"It isn’t that this generation is lazy or unmotivated, they just don’t know exactly where they are driving. Much of the apathy observed is a result of this lack of conflict I think, because conflict breeds diversity and development. It forces people to look at things in new ways, and that is something we have severely lacked. This is why we started freaking out when this recession hit. No one knew what to do.

I think all the Internet blogging and YouTube and Facebook is all a clear indication that we are trying to work out how it is we are going to define our lives. How can we choose a direction? People were pushed in a direction, but now people aren’t."




What do you think? Do you believe that he has made some valid arguments?

Are we really rewarded for our good deeds?

That is what I was taught. That if I did good deeds, I would be rewarded. Really? Is it worth it do be a good person? Sometimes I feel it isn't. Is being an out-standing person enjoyable? Honestly, sometimes I believe it isn't. I try to be a good person. Holding doors, saying thank you, greeting people with a smile, genuinely asking a person about their day, doing favors, going 'out-of-the-way', not asking too much help from others, being polite, being friendly....blah blah blah. When you do these things on a constant basis and receive no type of reciprocation, it becomes disheartening. You WANT something in return. You wonder if anyone really sees your effort.

Guess what? They do. This past week demonstrated that to me. I was really second-guessing my pursuit of being a "good-person". Bleh! It took too much work. I was tired of putting so much time, effort, and compassion towards others just to receive lukewarm results. However, what I realized was that I WAS being rewarded. However, I was being rewarded subtly, not in the ways that I thought of. A hug from a thankful roommate and friend was a reward. Their sincere words of thanks was a reward. A compliment from a stranger was a reward. An uplifting and ridiculously humorous conversation between good friends (almost like family) was a reward.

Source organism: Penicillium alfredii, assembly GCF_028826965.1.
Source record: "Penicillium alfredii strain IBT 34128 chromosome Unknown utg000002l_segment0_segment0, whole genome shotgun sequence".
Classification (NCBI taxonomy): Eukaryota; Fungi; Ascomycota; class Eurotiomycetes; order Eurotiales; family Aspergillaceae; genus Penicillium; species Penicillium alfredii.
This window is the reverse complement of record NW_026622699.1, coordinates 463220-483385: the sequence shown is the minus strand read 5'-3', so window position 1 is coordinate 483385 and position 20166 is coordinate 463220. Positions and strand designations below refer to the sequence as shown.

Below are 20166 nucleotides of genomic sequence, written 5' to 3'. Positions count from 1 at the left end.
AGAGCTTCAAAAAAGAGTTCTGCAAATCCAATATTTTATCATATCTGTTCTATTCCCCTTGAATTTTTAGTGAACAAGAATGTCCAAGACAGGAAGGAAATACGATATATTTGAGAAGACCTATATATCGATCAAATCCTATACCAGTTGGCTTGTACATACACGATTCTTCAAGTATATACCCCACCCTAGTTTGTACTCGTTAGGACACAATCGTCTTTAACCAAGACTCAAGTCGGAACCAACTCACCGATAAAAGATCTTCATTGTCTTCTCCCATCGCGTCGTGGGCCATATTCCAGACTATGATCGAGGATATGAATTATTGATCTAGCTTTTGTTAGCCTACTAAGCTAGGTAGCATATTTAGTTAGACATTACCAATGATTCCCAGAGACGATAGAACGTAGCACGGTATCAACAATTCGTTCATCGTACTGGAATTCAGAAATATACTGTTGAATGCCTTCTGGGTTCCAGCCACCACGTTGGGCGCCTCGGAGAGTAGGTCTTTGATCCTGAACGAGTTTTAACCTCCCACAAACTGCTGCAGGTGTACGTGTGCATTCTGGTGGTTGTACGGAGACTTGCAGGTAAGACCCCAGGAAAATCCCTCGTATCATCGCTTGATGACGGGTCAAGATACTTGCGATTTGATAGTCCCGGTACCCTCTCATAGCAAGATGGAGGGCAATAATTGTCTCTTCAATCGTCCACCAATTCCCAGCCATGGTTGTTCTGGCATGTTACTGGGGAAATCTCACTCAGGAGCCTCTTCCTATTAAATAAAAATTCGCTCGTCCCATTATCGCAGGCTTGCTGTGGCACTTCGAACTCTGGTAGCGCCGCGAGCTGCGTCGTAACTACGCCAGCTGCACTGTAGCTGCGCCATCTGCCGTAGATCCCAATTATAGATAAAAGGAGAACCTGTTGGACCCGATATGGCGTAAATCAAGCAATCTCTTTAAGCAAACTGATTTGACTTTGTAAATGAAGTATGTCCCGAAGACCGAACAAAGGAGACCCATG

And when I put it in that perspective, I have been rewarded ten fold this week. Lesson learned? I shouldn't expect the extraordinary from individuals, nothing grand. That way of thinking is too pompous, too selfish. And compliments should not be the motivation of a good deed. But when least expected, be expected to be rewarded for being a good person.

There are many of us out there. And I would like to give my thanks to all of you. Please continue to brighten the day with your smiles and your demeanor. Don't give up. Don't become bitter. I love you.

A Great Conversation Summary...



I hated how the length of the conversation I had with my roommate looked on the blog. So I decided to delete it. However! I DO want to summarize the points that she and I mentioned.

First of all, let me give you the setting that invited this intense conversation. While Gloria and I were in the room, one of our hall mates came into the room and began speaking to me about her plans to go on a mission trip to Jamaica. In addition to the trip, she began speaking to me about how she wants to devote her life to helping others, especially in impoverished countries. She spoke about her disdain of our current global situation, and her desires to try to bring awareness to the different conflicts that plague others. She spoke sincerely, and kind-heartedly. However, while she was speaking, my skepticism and criticism of her grew.